I am entering this post in to the #oneingredient cooking challenge hosted by Working London Mummy.

Chicken with Leeks, wild garlic and creamy mustard sauce

I really enjoy foraging and seasonal food, spring has really sprung in Lancashire and in the countryside the wild garlic (ramsoms) is rampaging in the damp shady areas and hedgerow bottoms in the countryside. Wild garlic is a great wild food but is highly seasonal and available for only about a month to 6 weeks so cook with it while you can. I love using the juicy leaves and flowers in cooking and salads to impart a mild spicy garlic flavour. So that I am sure of supply I grow a couple of clumps in the garden , that way I can ensure that its not polluted with weedkiller, car fumes or dog pee.


  • chicken breast fillets 
  • Leeks - cleaned for grit and chopped into rings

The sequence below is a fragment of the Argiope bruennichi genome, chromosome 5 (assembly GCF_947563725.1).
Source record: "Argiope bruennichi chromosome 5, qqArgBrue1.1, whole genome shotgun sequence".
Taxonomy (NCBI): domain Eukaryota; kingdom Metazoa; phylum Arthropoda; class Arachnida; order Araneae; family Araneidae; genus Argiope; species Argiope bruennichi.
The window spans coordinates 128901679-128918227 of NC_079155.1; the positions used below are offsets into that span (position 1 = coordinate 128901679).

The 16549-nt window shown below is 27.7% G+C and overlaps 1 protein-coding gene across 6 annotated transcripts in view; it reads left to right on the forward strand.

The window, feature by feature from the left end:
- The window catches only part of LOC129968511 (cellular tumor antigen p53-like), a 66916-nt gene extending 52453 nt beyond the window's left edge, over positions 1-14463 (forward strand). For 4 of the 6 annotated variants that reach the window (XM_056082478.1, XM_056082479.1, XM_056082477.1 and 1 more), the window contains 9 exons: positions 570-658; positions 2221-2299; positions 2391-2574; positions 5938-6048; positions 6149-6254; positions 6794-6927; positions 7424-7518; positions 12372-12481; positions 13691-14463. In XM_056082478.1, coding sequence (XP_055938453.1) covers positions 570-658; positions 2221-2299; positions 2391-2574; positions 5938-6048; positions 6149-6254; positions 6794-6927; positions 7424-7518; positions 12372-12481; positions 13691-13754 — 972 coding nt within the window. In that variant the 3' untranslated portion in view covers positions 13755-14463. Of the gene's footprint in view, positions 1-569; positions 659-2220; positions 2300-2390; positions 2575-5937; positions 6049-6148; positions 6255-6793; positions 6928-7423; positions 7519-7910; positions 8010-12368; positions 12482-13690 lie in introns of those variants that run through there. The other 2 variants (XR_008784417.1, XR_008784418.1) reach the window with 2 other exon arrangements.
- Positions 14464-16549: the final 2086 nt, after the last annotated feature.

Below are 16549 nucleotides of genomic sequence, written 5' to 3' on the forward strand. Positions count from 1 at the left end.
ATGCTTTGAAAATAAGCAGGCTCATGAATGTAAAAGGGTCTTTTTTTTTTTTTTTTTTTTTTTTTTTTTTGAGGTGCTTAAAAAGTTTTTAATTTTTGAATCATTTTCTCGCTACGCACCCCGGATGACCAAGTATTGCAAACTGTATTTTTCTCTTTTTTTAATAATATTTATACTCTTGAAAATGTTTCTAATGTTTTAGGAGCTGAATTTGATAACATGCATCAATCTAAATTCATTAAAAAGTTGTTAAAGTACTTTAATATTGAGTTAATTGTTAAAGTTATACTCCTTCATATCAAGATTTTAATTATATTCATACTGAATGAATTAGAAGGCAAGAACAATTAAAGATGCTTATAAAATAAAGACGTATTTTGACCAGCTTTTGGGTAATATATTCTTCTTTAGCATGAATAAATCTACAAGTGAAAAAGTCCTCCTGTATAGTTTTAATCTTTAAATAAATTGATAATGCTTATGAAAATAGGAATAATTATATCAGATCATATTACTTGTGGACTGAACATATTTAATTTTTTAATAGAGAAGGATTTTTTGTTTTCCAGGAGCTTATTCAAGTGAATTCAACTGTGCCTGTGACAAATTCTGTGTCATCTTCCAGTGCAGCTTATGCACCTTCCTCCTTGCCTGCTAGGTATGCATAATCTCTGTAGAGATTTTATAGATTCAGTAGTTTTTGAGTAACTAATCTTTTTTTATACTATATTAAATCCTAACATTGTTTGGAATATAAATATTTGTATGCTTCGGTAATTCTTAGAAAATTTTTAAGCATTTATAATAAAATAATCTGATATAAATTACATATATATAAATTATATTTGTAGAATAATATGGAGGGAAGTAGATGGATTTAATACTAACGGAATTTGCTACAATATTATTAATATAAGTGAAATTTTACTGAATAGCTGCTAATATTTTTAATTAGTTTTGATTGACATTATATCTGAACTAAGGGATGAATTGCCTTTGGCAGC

• Wild garlic leaves - handful
  • Grain mustard - about a tablespoon per 2 chicken breasts
  • Double cream
  • White wine 
  • Chicken stock powder 
  • Honey
  • Black pepper - freshly ground
  • Rosemary - finely chopped
  • Preheat your oven to 180c
  • I used a heavy cast iron casserole dish, you could use a ceramic dish and a frying pan.
  • Using a tiny amount of olive oil or butter, softened your leeks and wild garlic and rosemary
  • Now gently colour your chicken breasts without burning the leek mixture
  • Once golden , add your mustard, honey and chicken stock powder, stir and then add enough wine to come up to the chicken breasts
  • Add cream until the chicken breasts are just covered, add some black pepper
  • Bring to a gently simmer and stir to ensure all mixed
  • Cover the dish with the lid or foil 
  • Place in the oven for approx 30 mins until your chicken breasts and the sauce slightly reduced.
  • Serve with seasonal vegetables, I used crushed potatoes, but rice or orzo pasta would be nice.